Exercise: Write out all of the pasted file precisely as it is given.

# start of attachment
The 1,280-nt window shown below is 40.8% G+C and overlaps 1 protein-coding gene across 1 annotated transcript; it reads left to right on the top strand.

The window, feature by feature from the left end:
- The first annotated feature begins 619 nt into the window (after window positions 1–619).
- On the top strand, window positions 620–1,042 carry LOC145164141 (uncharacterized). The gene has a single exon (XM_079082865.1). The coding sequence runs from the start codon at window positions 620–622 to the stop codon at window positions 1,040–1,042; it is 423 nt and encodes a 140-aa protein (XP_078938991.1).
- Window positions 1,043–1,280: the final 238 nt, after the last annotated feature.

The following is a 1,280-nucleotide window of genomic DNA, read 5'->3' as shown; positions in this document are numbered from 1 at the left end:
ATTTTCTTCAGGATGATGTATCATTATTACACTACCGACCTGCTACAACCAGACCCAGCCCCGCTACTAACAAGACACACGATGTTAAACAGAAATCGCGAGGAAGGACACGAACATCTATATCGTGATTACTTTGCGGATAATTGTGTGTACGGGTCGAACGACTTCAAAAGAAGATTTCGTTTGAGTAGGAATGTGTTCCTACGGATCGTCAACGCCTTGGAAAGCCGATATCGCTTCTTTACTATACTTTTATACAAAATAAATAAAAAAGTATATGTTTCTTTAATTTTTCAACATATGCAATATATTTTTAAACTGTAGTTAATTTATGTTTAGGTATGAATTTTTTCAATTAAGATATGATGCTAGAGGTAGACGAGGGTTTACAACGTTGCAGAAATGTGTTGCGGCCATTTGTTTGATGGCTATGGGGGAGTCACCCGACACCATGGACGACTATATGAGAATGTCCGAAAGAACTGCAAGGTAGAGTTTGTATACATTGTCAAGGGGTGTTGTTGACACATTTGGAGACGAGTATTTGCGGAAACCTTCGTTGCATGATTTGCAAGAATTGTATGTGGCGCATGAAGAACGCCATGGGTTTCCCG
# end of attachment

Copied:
The 1,280-nt window shown below is 40.8% G+C and overlaps 1 protein-coding gene across 1 annotated transcript; it reads left to right on the top strand.

The window, feature by feature from the left end:
- The first annotated feature begins 619 nt into the window (after window positions 1–619).
- On the top strand, window positions 620–1,042 carry LOC145164141 (uncharacterized). The gene has a single exon (XM_079082865.1). The coding sequence runs from the start codon at window positions 620–622 to the stop codon at window positions 1,040–1,042; it is 423 nt and encodes a 140-aa protein (XP_078938991.1).
- Window positions 1,043–1,280: the final 238 nt, after the last annotated feature.

The following is a 1,280-nucleotide window of genomic DNA, read 5'->3' as shown; positions in this document are numbered from 1 at the left end:
ATTTTCTTCAGGATGATGTATCATTATTACACTACCGACCTGCTACAACCAGACCCAGCCCCGCTACTAACAAGACACACGATGTTAAACAGAAATCGCGAGGAAGGACACGAACATCTATATCGTGATTACTTTGCGGATAATTGTGTGTACGGGTCGAACGACTTCAAAAGAAGATTTCGTTTGAGTAGGAATGTGTTCCTACGGATCGTCAACGCCTTGGAAAGCCGATATCGCTTCTTTACTATACTTTTATACAAAATAAATAAAAAAGTATATGTTTCTTTAATTTTTCAACATATGCAATATATTTTTAAACTGTAGTTAATTTATGTTTAGGTATGAATTTTTTCAATTAAGATATGATGCTAGAGGTAGACGAGGGTTTACAACGTTGCAGAAATGTGTTGCGGCCATTTGTTTGATGGCTATGGGGGAGTCACCCGACACCATGGACGACTATATGAGAATGTCCGAAAGAACTGCAAGGTAGAGTTTGTATACATTGTCAAGGGGTGTTGTTGACACATTTGGAGACGAGTATTTGCGGAAACCTTCGTTGCATGATTTGCAAGAATTGTATGTGGCGCATGAAGAACGCCATGGGTTTCCCG